AICD calls for DGR reform to cut red tape and support charitable giving
Organisation warns against anymore regulatory burden on NFP sector.
The AICD has welcomed the Federal Government’s initiative to streamline the administration of the Tax Deductible Gift Recipient system, but warned against any proposals that would create additional regulatory burden on the sector.
In its submission to the Australian Treasury’s consultation on Tax Deductible Gift Recipient reform opportunities, the AICD welcomed plans to streamline administration of the DGR system by requiring all non-government DGRs to register with the Australian Charities and Not-for-profits Commission and consolidate the administration of the registers under the Australian Taxation Office.
The AICD believes these are sensible measures that bring greater consistency to the regulation of NFPs, reduce red tape for organisations that currently report to multiple regulators, and provide a higher level of public accountability and transparency.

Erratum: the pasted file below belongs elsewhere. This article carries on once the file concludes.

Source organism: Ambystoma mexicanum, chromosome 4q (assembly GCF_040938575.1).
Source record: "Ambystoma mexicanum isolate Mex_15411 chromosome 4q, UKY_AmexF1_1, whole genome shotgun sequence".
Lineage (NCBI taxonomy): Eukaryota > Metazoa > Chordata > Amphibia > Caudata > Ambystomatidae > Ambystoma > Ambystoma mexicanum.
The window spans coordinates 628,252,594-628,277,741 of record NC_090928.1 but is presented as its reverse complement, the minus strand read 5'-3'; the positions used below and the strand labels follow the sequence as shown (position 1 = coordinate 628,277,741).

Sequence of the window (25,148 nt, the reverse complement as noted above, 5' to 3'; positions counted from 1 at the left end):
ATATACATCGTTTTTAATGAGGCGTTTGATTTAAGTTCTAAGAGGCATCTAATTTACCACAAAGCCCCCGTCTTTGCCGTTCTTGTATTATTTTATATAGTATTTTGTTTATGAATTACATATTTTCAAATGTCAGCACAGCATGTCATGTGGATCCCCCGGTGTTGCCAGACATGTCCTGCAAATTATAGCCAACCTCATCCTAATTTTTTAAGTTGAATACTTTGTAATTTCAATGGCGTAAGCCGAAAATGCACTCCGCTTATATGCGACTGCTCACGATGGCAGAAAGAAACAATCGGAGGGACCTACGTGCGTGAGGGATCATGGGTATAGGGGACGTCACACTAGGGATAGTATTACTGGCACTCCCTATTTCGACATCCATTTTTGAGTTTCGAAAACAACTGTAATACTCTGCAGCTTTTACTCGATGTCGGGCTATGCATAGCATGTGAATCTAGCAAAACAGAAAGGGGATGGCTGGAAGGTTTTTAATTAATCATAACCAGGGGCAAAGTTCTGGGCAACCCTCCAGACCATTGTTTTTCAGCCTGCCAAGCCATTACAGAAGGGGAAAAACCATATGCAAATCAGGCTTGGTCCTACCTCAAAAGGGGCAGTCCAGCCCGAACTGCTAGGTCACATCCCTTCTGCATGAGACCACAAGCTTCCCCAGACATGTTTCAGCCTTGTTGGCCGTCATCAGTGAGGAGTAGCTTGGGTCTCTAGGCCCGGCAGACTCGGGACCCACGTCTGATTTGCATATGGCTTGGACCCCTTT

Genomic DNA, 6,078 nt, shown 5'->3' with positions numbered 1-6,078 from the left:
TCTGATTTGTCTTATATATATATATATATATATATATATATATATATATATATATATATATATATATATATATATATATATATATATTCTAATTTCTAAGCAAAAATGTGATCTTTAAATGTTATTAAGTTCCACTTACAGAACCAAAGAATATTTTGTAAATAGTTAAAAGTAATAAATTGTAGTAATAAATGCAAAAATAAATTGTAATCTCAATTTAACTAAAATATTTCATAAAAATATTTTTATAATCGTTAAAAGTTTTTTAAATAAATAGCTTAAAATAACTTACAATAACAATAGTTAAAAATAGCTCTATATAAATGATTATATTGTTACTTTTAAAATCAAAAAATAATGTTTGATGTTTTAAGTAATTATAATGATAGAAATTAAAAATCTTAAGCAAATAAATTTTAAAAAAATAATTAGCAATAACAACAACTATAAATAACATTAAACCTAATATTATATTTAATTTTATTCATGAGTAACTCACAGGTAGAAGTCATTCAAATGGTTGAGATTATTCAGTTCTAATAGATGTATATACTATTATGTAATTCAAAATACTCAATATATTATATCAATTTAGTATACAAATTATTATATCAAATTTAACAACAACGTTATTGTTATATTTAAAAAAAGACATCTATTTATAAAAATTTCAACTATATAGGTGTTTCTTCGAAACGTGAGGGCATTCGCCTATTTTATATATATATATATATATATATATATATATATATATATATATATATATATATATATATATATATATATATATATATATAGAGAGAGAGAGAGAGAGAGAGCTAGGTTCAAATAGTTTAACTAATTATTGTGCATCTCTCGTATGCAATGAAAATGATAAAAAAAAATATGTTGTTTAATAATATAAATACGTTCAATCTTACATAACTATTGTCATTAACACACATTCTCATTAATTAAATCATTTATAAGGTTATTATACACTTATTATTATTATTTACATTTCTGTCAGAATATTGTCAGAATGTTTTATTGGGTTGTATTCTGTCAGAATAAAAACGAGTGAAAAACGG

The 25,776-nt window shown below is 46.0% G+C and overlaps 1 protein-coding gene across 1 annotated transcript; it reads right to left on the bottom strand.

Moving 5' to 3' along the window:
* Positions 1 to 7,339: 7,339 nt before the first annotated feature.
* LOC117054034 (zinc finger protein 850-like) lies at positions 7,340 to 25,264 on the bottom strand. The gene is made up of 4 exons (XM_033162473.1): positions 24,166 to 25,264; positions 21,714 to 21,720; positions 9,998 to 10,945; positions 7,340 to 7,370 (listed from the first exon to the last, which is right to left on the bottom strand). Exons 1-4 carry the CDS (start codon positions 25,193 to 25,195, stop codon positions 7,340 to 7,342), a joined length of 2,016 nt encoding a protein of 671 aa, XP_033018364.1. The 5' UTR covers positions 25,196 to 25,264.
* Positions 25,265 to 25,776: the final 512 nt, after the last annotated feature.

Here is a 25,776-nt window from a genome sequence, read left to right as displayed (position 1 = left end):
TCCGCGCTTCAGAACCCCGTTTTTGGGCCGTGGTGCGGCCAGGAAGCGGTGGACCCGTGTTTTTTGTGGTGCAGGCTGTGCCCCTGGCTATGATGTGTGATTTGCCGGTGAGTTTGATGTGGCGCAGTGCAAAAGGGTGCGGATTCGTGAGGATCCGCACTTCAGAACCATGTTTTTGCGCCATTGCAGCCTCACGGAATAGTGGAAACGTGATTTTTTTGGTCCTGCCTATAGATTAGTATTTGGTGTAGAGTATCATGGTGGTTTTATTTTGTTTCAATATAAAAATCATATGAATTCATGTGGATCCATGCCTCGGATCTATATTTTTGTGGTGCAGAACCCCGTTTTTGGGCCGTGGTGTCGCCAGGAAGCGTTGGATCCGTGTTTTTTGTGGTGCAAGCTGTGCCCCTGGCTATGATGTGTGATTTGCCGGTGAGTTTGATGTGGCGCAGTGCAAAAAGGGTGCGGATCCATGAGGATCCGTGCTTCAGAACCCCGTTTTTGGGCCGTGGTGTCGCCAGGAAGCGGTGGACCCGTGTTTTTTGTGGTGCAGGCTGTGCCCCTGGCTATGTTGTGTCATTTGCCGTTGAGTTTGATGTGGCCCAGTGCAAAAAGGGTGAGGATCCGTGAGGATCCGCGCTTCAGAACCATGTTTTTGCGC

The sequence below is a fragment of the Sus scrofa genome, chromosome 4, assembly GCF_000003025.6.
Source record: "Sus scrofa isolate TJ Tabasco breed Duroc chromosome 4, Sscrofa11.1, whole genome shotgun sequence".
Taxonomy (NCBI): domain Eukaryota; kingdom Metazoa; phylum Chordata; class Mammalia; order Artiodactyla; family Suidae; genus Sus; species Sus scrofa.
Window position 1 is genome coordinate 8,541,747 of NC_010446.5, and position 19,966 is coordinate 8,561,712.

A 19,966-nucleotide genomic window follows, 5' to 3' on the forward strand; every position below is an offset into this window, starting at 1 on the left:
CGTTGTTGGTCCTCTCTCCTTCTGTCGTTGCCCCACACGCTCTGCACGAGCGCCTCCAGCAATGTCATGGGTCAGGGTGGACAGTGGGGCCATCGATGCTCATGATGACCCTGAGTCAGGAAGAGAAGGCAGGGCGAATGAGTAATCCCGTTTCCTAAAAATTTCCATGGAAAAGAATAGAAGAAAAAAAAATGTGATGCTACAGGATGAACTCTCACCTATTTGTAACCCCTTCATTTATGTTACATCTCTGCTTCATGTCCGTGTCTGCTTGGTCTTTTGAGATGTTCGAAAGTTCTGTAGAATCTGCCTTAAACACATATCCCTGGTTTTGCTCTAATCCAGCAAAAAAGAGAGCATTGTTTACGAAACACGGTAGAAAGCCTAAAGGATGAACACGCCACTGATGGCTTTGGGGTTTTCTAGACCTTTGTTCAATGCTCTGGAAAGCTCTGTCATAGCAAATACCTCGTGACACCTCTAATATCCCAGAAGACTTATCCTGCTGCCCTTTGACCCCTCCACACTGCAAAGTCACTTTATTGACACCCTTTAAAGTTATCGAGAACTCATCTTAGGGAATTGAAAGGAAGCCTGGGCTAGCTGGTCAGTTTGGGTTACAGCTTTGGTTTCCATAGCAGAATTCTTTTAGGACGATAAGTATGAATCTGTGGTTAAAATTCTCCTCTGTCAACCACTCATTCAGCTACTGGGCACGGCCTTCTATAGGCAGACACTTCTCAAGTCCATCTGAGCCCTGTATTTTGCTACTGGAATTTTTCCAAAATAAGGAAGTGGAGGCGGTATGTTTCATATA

However, the submission does not support requiring additional reporting from charities about their advocacy activities, as it would create a significant regulatory burden without achieving sufficient public benefit.
It is estimated that two thirds of the AICD’s 40,000 strong membership are involved in the work of the NFP sector in some way.
AICD General Manager Advocacy, Louise Petschler, said the Institute was committed to achieving a fit-for-purpose regulatory regime for the NFP sector.
“The not-for-profit sector impacts the lives of millions of Australians, so providing fit-forpurpose regulation is of utmost importance,” she said.
“We support a regulatory approach to NFPs that is streamlined, nationally-consistent and importantly, will reduce red tape for this vital sector.
“The AICD believes these proposals will reduce red tape for charities, provide a greater level of transparency and public accountability about the activities of DGRs and, in doing so, support charitable giving. These reforms will also help further consolidate and cement the ACNC’s role as the national, specialist regulator of charities.”
Petschler said, “We recognise that advocacy work is a vital part of the role charities play in our society. The last thing we would want to see is the capacity of the sector to perform its role in public life diminished.”
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